In the centuries-spanning saga from Swain (The Curious Habits of Man: Essays and Effluence, 2013, etc.), a brotherhood of Rome’s most powerful men struggles to keep a secret that could undo Catholicism.
According to the Bible, Jesus rose three days after his Crucifixion and once again walked among the living. The prologue to Swain’s novel paints a different portrait: five of Jesus’ followers—including Joseph of Arimathea and Nicodemus—form the Guild of the Cloth, which hides Christ’s body and perpetuates the resurrection myth. Successive Guild members guard Jesus’ resting place without any trouble until 1512, when Bishop Galimberti, worried that French invaders might uncover the Guild’s secret, moves the body to a new location without his brethren’s consent. Poisoned soon thereafter, Galimberti leaves the Guild a letter explaining his actions. The name of the new hiding place, he writes, has been inscribed “among the artworks that adorn His Holiness’ sanctuary.” A few chapters later, the novel leaps to 2008, when an earthquake shakes loose plaster fragments from the Sistine Chapel ceiling. As tourists flee the church, antiquarian book dealer Christof von Albrecht makes “the most fateful decision of his life” and steals several pieces of Michelangelo’s masterpiece. Tasked with the chapel’s restoration, a Harvard fresco expert discovers a mysterious message scrawled underneath the ceiling’s plaster—but pieces containing the rest of the message have gone missing. Thus begins a race between the Guild and the Vatican to track down von Albrecht and solve the puzzle Galimberti left behind. Swain crams many of the novel’s early chapters with historical exposition that does little to advance the story: “[It] is an exciting time for [Florence], both politically and creatively, with names like Michelangelo and Machiavelli on the minds and lips of nearly every citizen.” Once the plot gets rolling, however, Swain’s grip never lets up as he deftly unveils each double cross. His prose likewise abandons cliché in favor of rich, haunting descriptions, including monastery walls that “admit heat only grudgingly” and a dead man found with a “pen clutched so fiercely in his twisted hand that the fingers must be broken to release it.”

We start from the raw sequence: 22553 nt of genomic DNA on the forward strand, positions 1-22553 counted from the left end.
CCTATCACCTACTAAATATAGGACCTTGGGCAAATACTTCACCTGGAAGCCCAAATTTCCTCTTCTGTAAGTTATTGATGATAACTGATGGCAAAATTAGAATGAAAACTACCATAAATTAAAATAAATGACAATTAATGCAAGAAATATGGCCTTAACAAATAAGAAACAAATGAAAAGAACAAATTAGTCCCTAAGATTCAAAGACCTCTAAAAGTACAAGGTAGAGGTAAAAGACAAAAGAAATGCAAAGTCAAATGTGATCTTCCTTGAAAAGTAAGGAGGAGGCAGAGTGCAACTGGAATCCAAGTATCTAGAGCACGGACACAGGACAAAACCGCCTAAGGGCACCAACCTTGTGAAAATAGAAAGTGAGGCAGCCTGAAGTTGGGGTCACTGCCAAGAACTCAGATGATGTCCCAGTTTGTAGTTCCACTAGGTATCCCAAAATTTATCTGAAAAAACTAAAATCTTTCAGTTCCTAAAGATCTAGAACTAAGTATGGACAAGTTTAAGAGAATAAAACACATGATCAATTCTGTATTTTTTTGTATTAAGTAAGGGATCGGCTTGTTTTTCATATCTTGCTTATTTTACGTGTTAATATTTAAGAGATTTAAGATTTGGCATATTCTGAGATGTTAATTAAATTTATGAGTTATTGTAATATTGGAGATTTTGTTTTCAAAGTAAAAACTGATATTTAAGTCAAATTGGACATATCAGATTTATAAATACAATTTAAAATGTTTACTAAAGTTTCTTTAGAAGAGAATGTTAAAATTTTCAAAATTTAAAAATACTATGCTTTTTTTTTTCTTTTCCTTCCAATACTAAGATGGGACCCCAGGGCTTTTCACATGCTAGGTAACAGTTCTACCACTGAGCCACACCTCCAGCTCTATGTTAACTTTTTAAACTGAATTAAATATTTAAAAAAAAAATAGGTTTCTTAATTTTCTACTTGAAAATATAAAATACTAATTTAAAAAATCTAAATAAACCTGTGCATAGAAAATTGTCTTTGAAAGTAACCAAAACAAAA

Once it clears some initial hurdles, Swain’s labyrinthine novel moves effortlessly from each wicked deception to the next.